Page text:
What is the polysynaptic effect of glycine?
Where is the secretion of GABA?
nerve terminals in spinal cord, cerebellum, basal ganglia, cx
What is the polysynaptic effect of GABA?
Where is the secretion of glutamate?
secreted by presynaptic terminals of sensory pathways entering the CNS and the cerebral cx
What is the polysynaptic effect of glutamate?
Where is the secretion of serotonin?
secreted by nuclei of median raphe of brainstem, projects to dorsal horns and hypothalamus
What is the polysynaptic effect of serotonin?
inhibitor of pain pathways in cord, inhibitor in higher regions of nervous system
Where is the secretion of NO?
secreted by nerve terminals in area of brain responsible for long term behavior and memory. It is not stored in vesicles but is made instantly when needed w/in presysn terminal and then diffuses out of presyn terminal and into postsyn terminal
What is the polysynaptic effect of NO?
changes intracellular metabolic functions that modify neuronal excitability, does not directly change postsyn cell potential
What are the ion concentrations of Na, K and Cl for neuronal cells?
i) Na: high outside soma, low inside soma (via Na pump continually pumping Na out)
ii) K: low outside soma, high inside soma (via K pump continually pumping K in)
iii) Cl: high outside soma, low inside soma (moves out b/c of the neg charge inside the cell)
What is the Action potential (AP) mechanism?
i) AP travels down presynaptic axon by salutatory conduction and is propagated by opening Na channels. Once the AP has passed the Na channels close and K channels open repolarizing the axon. When the AP reaches the postsynaptic terminal it opens Ca channels. Ca enters the presynaptic terminal causing vesicles packed with NT to fuse with the presyn membrane and release NT into cleft. NT diffuses across cleft and binds to receptors.
ii) If the excitatory stimulus large enough, it will cause Na channels to open in the postsynaptic terminal, if enough Na enters it will generate an AP. The AP moves down the postsynaptic axon by opening Na channels.
What is an EPSP?
i) The presyn terminal releases an excitatory NT into the cleft, the NT binds to its rec on the postsyn terminal, this causes Na channels to open, letting Na enter the postsyn cell. The increase in positive Na ions in the postsyn terminal increases the cells membrane potential depolarizing it, this is the excitatory postsynaptic potential.
What is an IPSP?
i) Inhibitory postsyn potential: increase in negativity (hyperpolarization) beyond resting membrane potential (if resting potential is -65mV and the charged is changed to -70mV, the IPSP is -5mV)
ii) Done by opening Cl channels (letting Cl- flow into the cell) or opening K channels (letting K+ flow out of cell), either way the negative charge inside the cell will become more negative, which inhibits AP
What is spatial summation?
when many presynaptic terminals, which are spread over a single postsynaptic terminal, release NT and the effect of the NT is the summation of them all. A single presyn terminal NT is usually not enough to illicit a postsyn effect b/c it only changes the postsyn cells EPSP about 0.5 to 1mV, but when 10+ presyn terminals act on the same postsyn terminal all of their effects add together to give an EPSP of 5 to 10mV, enough to cause a postsyn AP.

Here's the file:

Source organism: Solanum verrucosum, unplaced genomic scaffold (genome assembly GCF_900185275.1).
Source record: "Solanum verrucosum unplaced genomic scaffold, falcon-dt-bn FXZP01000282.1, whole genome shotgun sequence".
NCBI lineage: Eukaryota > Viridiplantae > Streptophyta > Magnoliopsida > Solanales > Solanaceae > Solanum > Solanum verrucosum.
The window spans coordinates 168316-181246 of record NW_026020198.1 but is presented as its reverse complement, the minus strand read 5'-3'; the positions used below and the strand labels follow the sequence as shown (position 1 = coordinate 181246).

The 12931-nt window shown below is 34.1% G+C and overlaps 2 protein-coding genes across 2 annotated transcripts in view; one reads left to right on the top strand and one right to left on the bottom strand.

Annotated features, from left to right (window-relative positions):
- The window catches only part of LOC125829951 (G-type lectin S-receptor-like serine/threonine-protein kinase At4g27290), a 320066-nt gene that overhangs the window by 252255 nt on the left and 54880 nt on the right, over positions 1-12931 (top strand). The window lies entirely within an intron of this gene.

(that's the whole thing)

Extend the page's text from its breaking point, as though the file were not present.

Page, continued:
What is temporal summation?
it takes only 1ms to open a channel on the postsyn cell, but the change this causes can last up to 15ms. So if one NT stimulates the postsyn cell, then another NT stimulates the cell w/in that 15ms window, their effects are added together, this is temporal summation.
What is facilitation?
is when there is a postsyn potential that is excitatory but not enough to fire an AP, it doesn’t reach threshold. But it is in a depolarized state so that a signal from another source can easily cause an AP
What is the role of dendrites in neural signaling?
a) Dendrites extend out away from the soma and receive signals from large spatial area; this allows for summation of signals from many separate presyn nerve fibers. They then transmit electronic current to the soma, stimulating or inhibiting it.
What is decremental conduction?
the effect of excitatory/inhibitory inputs on dendrites depends on their distance from the soma. Since dendrites are leaky, they lose electrical charge as the current passes through them, therefore the further the excitatory/inhibitory synapse is from the soma the less effect is has on the soma
Where on the neuron do 80-95% of the presynaptic terminals synapse onto in the anterior motor neuron?
What is synaptic fatigue?
When excitatory synapses are repetitively stimulated at a rapid rate, the number of discharges by the postsynaptic neuron is at first very great, but the firing rate becomes progressively less in succeeding milliseconds or seconds.
What causes fatigue?
i) Exhaustion of stores of NT in presyn terminal
ii) Progressive inactivation of many of the postsyn membrane receptors
iii) Slow development of abnormal concentration of ions inside the postsyn neuronal cell
What is the effect of alkalosis on synaptic transmission?
i) Alkalosis greatly increases neuronal excitability. An increase in blood pH to 8.0 can cause epileptic seizures b/c of increased excitability
What is the effect of acidosis on synaptic transmission?
ii) Acidosis greatly depresses neuronal activity. A drop to 7.0 blood pH usually causes comatose. (diabetic acidosis = diabetic coma)
What is the effect of hypoxia on synaptic transmission?
i) Some neurons when they have no O2 they will be completely unexcitable. Loss of blood flow (O2 delivery) to the brain for 3-7mins will cause a person to lose consciousness
What is the effect of the excitatory drug strychinine on synaptic transmission?
by inhibiting the action of normally inhibiting glycine in the spinal cord. This allows the excitatory NT to go apeshit and excite neurons so much it causes severe tonic muscle spasm. Book also talked about caffeine, theophylline, and thebromine all increasing excitability by lowering a neurons threshold
What is the affect of anesthetics on synaptic transmission?
anesthetics increase threshold thus inhibiting the neuron by making it harder to fire an AP